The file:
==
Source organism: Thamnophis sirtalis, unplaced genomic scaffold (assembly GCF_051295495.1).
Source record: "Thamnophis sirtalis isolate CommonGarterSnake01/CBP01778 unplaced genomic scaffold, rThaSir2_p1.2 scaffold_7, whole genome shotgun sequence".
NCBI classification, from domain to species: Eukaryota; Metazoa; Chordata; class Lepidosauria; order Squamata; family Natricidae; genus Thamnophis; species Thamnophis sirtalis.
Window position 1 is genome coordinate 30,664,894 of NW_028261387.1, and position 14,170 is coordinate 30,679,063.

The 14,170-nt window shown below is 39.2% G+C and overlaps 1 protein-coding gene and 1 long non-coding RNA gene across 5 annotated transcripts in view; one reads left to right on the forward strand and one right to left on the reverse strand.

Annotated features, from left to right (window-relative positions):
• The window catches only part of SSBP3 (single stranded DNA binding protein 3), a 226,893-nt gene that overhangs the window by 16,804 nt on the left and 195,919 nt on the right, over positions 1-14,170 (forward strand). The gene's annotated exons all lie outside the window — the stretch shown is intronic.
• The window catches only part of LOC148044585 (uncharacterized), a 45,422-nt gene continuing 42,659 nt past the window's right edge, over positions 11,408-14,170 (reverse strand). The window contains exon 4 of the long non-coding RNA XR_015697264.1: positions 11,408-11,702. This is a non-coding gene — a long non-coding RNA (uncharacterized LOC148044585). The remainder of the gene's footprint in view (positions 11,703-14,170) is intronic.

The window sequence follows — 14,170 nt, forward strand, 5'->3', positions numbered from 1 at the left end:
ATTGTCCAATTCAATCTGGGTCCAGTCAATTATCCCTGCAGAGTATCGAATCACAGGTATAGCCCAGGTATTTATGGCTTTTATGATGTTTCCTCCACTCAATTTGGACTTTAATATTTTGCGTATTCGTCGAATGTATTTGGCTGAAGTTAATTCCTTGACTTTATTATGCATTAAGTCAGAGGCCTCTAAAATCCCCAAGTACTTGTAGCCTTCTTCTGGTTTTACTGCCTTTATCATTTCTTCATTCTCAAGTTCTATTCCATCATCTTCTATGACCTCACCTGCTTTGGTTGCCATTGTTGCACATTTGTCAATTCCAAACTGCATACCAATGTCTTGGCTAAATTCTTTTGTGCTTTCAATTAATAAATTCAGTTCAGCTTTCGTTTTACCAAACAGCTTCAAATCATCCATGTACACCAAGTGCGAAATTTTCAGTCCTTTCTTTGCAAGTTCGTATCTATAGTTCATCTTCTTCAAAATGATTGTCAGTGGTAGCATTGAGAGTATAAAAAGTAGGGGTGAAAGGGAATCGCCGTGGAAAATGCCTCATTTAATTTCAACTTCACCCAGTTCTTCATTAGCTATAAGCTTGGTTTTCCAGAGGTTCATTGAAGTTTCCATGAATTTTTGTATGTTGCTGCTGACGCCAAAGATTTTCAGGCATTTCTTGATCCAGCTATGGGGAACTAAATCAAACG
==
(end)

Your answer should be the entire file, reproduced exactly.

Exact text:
Source organism: Thamnophis sirtalis, unplaced genomic scaffold (assembly GCF_051295495.1).
Source record: "Thamnophis sirtalis isolate CommonGarterSnake01/CBP01778 unplaced genomic scaffold, rThaSir2_p1.2 scaffold_7, whole genome shotgun sequence".
NCBI classification, from domain to species: Eukaryota; Metazoa; Chordata; class Lepidosauria; order Squamata; family Natricidae; genus Thamnophis; species Thamnophis sirtalis.
Window position 1 is genome coordinate 30,664,894 of NW_028261387.1, and position 14,170 is coordinate 30,679,063.

The 14,170-nt window shown below is 39.2% G+C and overlaps 1 protein-coding gene and 1 long non-coding RNA gene across 5 annotated transcripts in view; one reads left to right on the forward strand and one right to left on the reverse strand.

Annotated features, from left to right (window-relative positions):
• The window catches only part of SSBP3 (single stranded DNA binding protein 3), a 226,893-nt gene that overhangs the window by 16,804 nt on the left and 195,919 nt on the right, over positions 1-14,170 (forward strand). The gene's annotated exons all lie outside the window — the stretch shown is intronic.
• The window catches only part of LOC148044585 (uncharacterized), a 45,422-nt gene continuing 42,659 nt past the window's right edge, over positions 11,408-14,170 (reverse strand). The window contains exon 4 of the long non-coding RNA XR_015697264.1: positions 11,408-11,702. This is a non-coding gene — a long non-coding RNA (uncharacterized LOC148044585). The remainder of the gene's footprint in view (positions 11,703-14,170) is intronic.

The window sequence follows — 14,170 nt, forward strand, 5'->3', positions numbered from 1 at the left end:
ATTGTCCAATTCAATCTGGGTCCAGTCAATTATCCCTGCAGAGTATCGAATCACAGGTATAGCCCAGGTATTTATGGCTTTTATGATGTTTCCTCCACTCAATTTGGACTTTAATATTTTGCGTATTCGTCGAATGTATTTGGCTGAAGTTAATTCCTTGACTTTATTATGCATTAAGTCAGAGGCCTCTAAAATCCCCAAGTACTTGTAGCCTTCTTCTGGTTTTACTGCCTTTATCATTTCTTCATTCTCAAGTTCTATTCCATCATCTTCTATGACCTCACCTGCTTTGGTTGCCATTGTTGCACATTTGTCAATTCCAAACTGCATACCAATGTCTTGGCTAAATTCTTTTGTGCTTTCAATTAATAAATTCAGTTCAGCTTTCGTTTTACCAAACAGCTTCAAATCATCCATGTACACCAAGTGCGAAATTTTCAGTCCTTTCTTTGCAAGTTCGTATCTATAGTTCATCTTCTTCAAAATGATTGTCAGTGGTAGCATTGAGAGTATAAAAAGTAGGGGTGAAAGGGAATCGCCGTGGAAAATGCCTCATTTAATTTCAACTTCACCCAGTTCTTCATTAGCTATAAGCTTGGTTTTCCAGAGGTTCATTGAAGTTTCCATGAATTTTTGTATGTTGCTGCTGACGCCAAAGATTTTCAGGCATTTCTTGATCCAGCTATGGGGAACTAAATCAAACG